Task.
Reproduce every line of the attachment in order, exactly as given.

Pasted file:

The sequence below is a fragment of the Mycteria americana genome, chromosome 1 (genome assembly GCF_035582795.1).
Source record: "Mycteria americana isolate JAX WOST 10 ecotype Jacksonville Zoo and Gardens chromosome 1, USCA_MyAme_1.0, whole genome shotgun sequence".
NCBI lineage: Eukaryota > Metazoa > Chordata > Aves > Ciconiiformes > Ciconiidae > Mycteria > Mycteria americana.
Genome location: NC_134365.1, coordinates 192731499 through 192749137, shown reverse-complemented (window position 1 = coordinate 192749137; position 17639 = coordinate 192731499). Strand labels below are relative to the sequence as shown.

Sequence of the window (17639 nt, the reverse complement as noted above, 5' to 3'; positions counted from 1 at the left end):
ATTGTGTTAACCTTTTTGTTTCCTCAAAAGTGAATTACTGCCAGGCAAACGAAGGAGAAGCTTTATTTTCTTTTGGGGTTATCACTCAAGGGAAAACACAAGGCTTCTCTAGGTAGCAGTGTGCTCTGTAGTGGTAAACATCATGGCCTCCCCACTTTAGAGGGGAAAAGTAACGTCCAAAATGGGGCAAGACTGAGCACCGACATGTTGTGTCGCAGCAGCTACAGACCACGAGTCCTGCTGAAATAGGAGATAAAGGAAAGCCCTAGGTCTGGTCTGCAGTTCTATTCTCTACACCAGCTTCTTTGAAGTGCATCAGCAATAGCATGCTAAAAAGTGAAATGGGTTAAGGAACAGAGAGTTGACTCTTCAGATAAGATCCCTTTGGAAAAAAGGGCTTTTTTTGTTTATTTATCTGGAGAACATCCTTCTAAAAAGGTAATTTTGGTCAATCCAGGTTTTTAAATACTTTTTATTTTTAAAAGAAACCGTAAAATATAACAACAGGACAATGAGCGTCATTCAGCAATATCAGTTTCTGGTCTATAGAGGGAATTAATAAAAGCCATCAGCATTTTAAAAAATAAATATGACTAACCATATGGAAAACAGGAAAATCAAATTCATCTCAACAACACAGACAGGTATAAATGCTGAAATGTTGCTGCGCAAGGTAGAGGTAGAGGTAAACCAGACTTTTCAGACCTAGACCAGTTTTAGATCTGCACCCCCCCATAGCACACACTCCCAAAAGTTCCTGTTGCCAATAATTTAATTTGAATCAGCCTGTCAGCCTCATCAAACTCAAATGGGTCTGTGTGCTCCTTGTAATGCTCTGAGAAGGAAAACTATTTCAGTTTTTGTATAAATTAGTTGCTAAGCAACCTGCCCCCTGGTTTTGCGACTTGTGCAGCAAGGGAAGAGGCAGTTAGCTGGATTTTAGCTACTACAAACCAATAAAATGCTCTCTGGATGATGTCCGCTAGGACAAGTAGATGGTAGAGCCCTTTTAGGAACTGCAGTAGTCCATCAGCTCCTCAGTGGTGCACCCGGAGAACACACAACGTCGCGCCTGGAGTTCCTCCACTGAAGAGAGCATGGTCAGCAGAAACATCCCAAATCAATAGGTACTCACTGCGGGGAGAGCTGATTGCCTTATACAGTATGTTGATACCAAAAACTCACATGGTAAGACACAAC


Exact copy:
The sequence below is a fragment of the Mycteria americana genome, chromosome 1 (genome assembly GCF_035582795.1).
Source record: "Mycteria americana isolate JAX WOST 10 ecotype Jacksonville Zoo and Gardens chromosome 1, USCA_MyAme_1.0, whole genome shotgun sequence".
NCBI lineage: Eukaryota > Metazoa > Chordata > Aves > Ciconiiformes > Ciconiidae > Mycteria > Mycteria americana.
Genome location: NC_134365.1, coordinates 192731499 through 192749137, shown reverse-complemented (window position 1 = coordinate 192749137; position 17639 = coordinate 192731499). Strand labels below are relative to the sequence as shown.

Sequence of the window (17639 nt, the reverse complement as noted above, 5' to 3'; positions counted from 1 at the left end):
ATTGTGTTAACCTTTTTGTTTCCTCAAAAGTGAATTACTGCCAGGCAAACGAAGGAGAAGCTTTATTTTCTTTTGGGGTTATCACTCAAGGGAAAACACAAGGCTTCTCTAGGTAGCAGTGTGCTCTGTAGTGGTAAACATCATGGCCTCCCCACTTTAGAGGGGAAAAGTAACGTCCAAAATGGGGCAAGACTGAGCACCGACATGTTGTGTCGCAGCAGCTACAGACCACGAGTCCTGCTGAAATAGGAGATAAAGGAAAGCCCTAGGTCTGGTCTGCAGTTCTATTCTCTACACCAGCTTCTTTGAAGTGCATCAGCAATAGCATGCTAAAAAGTGAAATGGGTTAAGGAACAGAGAGTTGACTCTTCAGATAAGATCCCTTTGGAAAAAAGGGCTTTTTTTGTTTATTTATCTGGAGAACATCCTTCTAAAAAGGTAATTTTGGTCAATCCAGGTTTTTAAATACTTTTTATTTTTAAAAGAAACCGTAAAATATAACAACAGGACAATGAGCGTCATTCAGCAATATCAGTTTCTGGTCTATAGAGGGAATTAATAAAAGCCATCAGCATTTTAAAAAATAAATATGACTAACCATATGGAAAACAGGAAAATCAAATTCATCTCAACAACACAGACAGGTATAAATGCTGAAATGTTGCTGCGCAAGGTAGAGGTAGAGGTAAACCAGACTTTTCAGACCTAGACCAGTTTTAGATCTGCACCCCCCCATAGCACACACTCCCAAAAGTTCCTGTTGCCAATAATTTAATTTGAATCAGCCTGTCAGCCTCATCAAACTCAAATGGGTCTGTGTGCTCCTTGTAATGCTCTGAGAAGGAAAACTATTTCAGTTTTTGTATAAATTAGTTGCTAAGCAACCTGCCCCCTGGTTTTGCGACTTGTGCAGCAAGGGAAGAGGCAGTTAGCTGGATTTTAGCTACTACAAACCAATAAAATGCTCTCTGGATGATGTCCGCTAGGACAAGTAGATGGTAGAGCCCTTTTAGGAACTGCAGTAGTCCATCAGCTCCTCAGTGGTGCACCCGGAGAACACACAACGTCGCGCCTGGAGTTCCTCCACTGAAGAGAGCATGGTCAGCAGAAACATCCCAAATCAATAGGTACTCACTGCGGGGAGAGCTGATTGCCTTATACAGTATGTTGATACCAAAAACTCACATGGTAAGACACAAC